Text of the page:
Every once in a while a picture or a performance comes along that seems to possess a bit of movie magic. Usually it is through a combination of things; an above average screenplay boasting memorable one-liners, a particularly charismatic star in just the right setting to suit his or her most appealing characteristics and, more often than not, a musical score that is perfect for the story and/or its setting.
I thought it might be of interest to jog memories by looking at the performances I have personally enjoyed over and over in films that I regularly return to whenever I need a nostalgia fix. I should stress here and now that my taste is not that of a connoisseur or an ‘expert’. Never has been (as several self-professed ‘experts’ have been quick to point out on this very site), but I know which movies and storylines appeal to me and which do not. Therefore, you will find very few ‘kitchen sink dramas’ here; those depressing ‘real-life domestic squabbles that were all the rage in the seventies and eighties.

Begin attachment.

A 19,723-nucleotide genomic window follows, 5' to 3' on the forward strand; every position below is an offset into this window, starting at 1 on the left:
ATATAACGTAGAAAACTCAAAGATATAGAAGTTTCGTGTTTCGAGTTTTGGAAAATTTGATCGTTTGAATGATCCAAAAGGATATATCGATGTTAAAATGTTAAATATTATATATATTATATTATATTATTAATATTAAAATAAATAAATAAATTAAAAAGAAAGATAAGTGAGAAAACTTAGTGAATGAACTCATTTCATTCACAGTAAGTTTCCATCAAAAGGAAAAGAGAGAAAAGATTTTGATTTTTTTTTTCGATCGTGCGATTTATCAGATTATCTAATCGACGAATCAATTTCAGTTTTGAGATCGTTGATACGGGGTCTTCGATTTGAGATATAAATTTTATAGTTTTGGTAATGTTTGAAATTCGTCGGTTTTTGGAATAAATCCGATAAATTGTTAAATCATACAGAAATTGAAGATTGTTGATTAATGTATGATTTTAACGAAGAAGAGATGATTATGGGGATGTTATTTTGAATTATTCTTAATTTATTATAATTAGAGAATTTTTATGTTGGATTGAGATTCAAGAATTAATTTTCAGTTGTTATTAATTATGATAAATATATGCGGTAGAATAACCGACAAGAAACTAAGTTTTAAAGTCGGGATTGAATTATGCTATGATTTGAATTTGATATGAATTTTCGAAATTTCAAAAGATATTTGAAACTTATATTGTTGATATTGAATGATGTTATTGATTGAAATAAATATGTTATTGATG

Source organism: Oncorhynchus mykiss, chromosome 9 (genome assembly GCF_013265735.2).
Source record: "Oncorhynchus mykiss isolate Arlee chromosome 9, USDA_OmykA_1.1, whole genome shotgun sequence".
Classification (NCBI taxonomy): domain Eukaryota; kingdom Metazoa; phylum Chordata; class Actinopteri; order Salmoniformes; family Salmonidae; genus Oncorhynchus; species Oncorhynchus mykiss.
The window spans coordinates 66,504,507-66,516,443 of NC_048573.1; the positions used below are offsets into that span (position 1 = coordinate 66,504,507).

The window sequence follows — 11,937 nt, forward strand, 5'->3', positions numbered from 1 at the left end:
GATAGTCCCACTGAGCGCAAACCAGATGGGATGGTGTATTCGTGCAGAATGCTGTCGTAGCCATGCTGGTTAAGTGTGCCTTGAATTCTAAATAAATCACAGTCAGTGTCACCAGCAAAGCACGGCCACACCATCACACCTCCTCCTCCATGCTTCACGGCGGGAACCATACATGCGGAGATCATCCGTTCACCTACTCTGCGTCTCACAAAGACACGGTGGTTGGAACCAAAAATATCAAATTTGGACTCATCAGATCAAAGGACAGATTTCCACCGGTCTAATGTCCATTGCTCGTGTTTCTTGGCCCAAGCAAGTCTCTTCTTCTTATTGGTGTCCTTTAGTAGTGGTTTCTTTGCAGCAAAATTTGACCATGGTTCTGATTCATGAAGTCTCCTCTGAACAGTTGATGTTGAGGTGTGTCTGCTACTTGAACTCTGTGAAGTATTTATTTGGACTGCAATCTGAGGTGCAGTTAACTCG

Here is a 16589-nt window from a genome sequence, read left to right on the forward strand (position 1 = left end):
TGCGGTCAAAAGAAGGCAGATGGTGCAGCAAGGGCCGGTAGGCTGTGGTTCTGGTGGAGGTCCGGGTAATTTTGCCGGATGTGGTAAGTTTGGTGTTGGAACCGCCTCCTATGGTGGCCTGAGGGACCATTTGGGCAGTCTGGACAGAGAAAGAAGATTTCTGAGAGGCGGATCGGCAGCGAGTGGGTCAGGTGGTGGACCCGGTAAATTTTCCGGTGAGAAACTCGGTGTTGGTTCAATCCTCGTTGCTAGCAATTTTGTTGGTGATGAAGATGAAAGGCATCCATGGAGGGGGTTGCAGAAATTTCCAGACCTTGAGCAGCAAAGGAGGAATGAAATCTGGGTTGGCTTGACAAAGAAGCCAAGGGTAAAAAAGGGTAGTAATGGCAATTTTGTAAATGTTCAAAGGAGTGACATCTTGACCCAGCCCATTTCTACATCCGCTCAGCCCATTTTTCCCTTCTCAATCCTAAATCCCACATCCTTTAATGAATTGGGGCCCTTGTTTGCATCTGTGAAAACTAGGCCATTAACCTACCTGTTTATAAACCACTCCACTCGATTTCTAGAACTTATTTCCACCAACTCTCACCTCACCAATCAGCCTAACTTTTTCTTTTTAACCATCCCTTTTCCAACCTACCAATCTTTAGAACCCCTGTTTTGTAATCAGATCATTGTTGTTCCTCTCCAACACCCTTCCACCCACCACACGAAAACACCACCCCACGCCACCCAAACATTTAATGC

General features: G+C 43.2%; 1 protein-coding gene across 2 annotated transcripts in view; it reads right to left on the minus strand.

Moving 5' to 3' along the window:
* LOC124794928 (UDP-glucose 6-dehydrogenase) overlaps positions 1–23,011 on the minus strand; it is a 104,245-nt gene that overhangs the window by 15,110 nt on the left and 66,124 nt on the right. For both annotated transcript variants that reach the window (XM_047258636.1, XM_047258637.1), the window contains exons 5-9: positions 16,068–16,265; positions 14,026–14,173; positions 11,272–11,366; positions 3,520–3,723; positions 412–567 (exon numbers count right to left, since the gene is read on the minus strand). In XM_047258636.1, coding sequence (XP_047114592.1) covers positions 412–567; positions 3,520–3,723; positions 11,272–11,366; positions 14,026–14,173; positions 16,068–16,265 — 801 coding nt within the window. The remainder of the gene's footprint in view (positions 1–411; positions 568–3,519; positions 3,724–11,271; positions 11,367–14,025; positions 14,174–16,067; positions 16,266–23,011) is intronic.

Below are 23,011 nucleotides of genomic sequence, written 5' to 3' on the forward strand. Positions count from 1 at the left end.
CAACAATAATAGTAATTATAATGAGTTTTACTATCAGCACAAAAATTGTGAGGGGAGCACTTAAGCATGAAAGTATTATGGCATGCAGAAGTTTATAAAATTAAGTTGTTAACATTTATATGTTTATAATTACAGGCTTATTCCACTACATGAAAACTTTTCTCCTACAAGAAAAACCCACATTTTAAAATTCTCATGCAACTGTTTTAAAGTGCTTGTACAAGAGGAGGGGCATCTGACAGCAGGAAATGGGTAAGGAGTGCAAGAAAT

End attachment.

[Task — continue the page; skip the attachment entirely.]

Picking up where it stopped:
I like romantic comedies, westerns, war pictures, musicals, sci-fi, historical re-enactments and the occasional film noir. I think horror movies are a bore, most sporting biopics are poorly done because few film actors can convincingly play sporting heroes, even if their lives depended on it. And the supernatural has about as much interest for me as does anything that waxes lyrical over religion or religious history. I also thought it might be fun to limit my choices to one movie per star. For example, I have several favourite Tom Hanks films, so I made myself select just one as my all-time favourite, the one I watch more often than all the others. (Hanks fans will probably be aghast at my choice).
Not every actor or actress gets a run here. You will not find any mention of, for instance, James Dean, Lucille Ball, Adam Sandler, Woody Allen, Richard Burton or Diane Keaton because, frankly, I have never enjoyed any of their movies or performances. You will, however, encounter lightweights such as Kevin Bacon, Matthew Broderick, Arthur Kennedy, Billy Crystal, Audie Murphy etcetera, because they featured in at least one picture that took my fancy.